A Glimpse Into the Vault

A man once had a dream. He had a vision of a secure, environmentally-controlled building with reading rooms and plenty of white gloves.

If this doesn’t sound like just the thing for a gritty pioneering place like the Yukon in the 1970s, you need to pick up a copy of For the Record: Yukon Archives 1972-2012.

Launched this month to coincide with the 40th anniversary of the Yukon Archives’ opening, the free book provides a glimpse into the treasures contained within the vaults of the archives.

The book chronicles the archives’ inception, following the removal of thousands of documentary files from the Yukon to Ottawa for safekeeping.

Spurred by the vision of former Territorial Commissioner Jim Smith, the archives officially opened in December 1972 in downtown Whitehorse, and moved to its much-expanded current quarters across from Yukon College in 1990.

Besides chronicling the development of the archives, the book demonstrates how much our understanding of Yukon’s history depends on the individual documentarians who were on the ground at the time, and on the collectors who later amassed this material.

As important as museums, researchers and historians are, it is the individuals who feel compelled to document the changes in the world around them who provide the records of history.

Among Yukon’s well-known documentarians was E.J. Hamacher, a photographer who lived here from 1900 to 1935. He photographed many of the people and places of his time, often using a formal portrait style. An exhibit of his photographs is open at the Hougen Heritage Gallery on Main Street until July 27.

By contrast, Claude Tidd, an RCMP officer and amateur photographer, depicted everyday life in the Yukon frontier in a relaxed and rugged manner. His photos of life in rural Yukon with his wife Mary are the delightful source of an online exhibit called A Yukon Romance 

As important as documents, letters and photographs are, this book also highlights the collectors.

Robert Coutts was an Atlin resident who collected thousands of books, newspapers, maps and memoirs—one of the most comprehensive collections of Yukon materials anywhere. The archives purchased it in 1978.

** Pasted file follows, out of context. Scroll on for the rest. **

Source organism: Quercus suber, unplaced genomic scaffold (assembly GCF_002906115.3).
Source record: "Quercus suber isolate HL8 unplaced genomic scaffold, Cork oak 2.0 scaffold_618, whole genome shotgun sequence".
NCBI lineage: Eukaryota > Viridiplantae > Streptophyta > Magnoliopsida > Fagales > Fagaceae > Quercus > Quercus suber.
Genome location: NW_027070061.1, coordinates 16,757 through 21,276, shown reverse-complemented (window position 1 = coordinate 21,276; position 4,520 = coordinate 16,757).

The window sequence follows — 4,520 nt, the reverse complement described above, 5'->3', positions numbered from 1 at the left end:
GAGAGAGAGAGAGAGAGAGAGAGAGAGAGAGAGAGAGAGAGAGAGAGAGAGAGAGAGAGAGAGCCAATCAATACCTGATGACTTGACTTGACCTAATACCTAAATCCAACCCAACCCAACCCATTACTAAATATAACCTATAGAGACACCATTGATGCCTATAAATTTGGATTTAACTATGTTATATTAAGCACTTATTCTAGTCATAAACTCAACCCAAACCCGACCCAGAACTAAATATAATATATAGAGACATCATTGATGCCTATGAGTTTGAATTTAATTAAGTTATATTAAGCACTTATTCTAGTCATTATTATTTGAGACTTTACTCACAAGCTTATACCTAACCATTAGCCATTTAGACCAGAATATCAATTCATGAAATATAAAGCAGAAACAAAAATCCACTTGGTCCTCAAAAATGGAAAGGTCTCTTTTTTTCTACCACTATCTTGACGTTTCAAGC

For the Record turns the archives from a sterile repository for government records into a testimony to everyday life.

One section highlights Yukoners’ apparent love of cats, evident in the many historical cat portraits. Another section points out the gardens of the Yukon, while yet another discusses the many works of fiction contained at the archives.

New history continues to be recorded with every day. Some recent acquisitions at the archives include Energy, Mines and Resources records regarding land use planning and squatters on Crown land, current topics if ever there were.

The Whitehorse Cross Country Ski club records have recently been archived and will someday provide a meeting-by-meeting summary of the growth of cross country skiing in Yukon.

The book’s latter pages hint at some of the challenges archives face in the digital era. Indeed, the written record grows with every email, blog post, and tweet, documenting the lives and decisions of Yukoners.

For the Record is available in person or by mail from the Yukon Archives (667-5321). The Yukon Archives will hold more commemorative events throughout this year, with an anniversary celebration planned for December.

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